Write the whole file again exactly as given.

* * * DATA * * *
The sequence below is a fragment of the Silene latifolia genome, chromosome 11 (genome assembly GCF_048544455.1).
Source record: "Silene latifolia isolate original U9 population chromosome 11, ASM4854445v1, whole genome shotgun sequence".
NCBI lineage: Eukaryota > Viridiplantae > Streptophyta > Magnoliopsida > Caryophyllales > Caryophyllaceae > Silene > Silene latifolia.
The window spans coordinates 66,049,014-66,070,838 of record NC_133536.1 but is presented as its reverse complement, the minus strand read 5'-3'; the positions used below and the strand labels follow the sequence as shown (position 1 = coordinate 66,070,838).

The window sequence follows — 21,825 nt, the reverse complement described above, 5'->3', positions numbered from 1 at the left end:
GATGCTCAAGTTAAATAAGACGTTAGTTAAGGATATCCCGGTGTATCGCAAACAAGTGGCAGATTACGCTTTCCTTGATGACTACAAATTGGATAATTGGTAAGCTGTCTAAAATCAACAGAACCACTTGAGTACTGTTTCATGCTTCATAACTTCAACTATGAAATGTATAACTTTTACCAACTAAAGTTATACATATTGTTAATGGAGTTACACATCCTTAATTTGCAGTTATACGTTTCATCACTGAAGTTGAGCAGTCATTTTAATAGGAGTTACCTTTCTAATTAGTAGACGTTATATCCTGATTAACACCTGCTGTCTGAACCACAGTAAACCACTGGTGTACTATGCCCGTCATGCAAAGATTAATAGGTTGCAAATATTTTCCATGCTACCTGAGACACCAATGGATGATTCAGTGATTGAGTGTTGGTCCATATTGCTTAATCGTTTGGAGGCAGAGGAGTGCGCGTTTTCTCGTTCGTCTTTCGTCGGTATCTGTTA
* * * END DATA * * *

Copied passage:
The sequence below is a fragment of the Silene latifolia genome, chromosome 11 (genome assembly GCF_048544455.1).
Source record: "Silene latifolia isolate original U9 population chromosome 11, ASM4854445v1, whole genome shotgun sequence".
NCBI lineage: Eukaryota > Viridiplantae > Streptophyta > Magnoliopsida > Caryophyllales > Caryophyllaceae > Silene > Silene latifolia.
The window spans coordinates 66,049,014-66,070,838 of record NC_133536.1 but is presented as its reverse complement, the minus strand read 5'-3'; the positions used below and the strand labels follow the sequence as shown (position 1 = coordinate 66,070,838).

The window sequence follows — 21,825 nt, the reverse complement described above, 5'->3', positions numbered from 1 at the left end:
GATGCTCAAGTTAAATAAGACGTTAGTTAAGGATATCCCGGTGTATCGCAAACAAGTGGCAGATTACGCTTTCCTTGATGACTACAAATTGGATAATTGGTAAGCTGTCTAAAATCAACAGAACCACTTGAGTACTGTTTCATGCTTCATAACTTCAACTATGAAATGTATAACTTTTACCAACTAAAGTTATACATATTGTTAATGGAGTTACACATCCTTAATTTGCAGTTATACGTTTCATCACTGAAGTTGAGCAGTCATTTTAATAGGAGTTACCTTTCTAATTAGTAGACGTTATATCCTGATTAACACCTGCTGTCTGAACCACAGTAAACCACTGGTGTACTATGCCCGTCATGCAAAGATTAATAGGTTGCAAATATTTTCCATGCTACCTGAGACACCAATGGATGATTCAGTGATTGAGTGTTGGTCCATATTGCTTAATCGTTTGGAGGCAGAGGAGTGCGCGTTTTCTCGTTCGTCTTTCGTCGGTATCTGTTA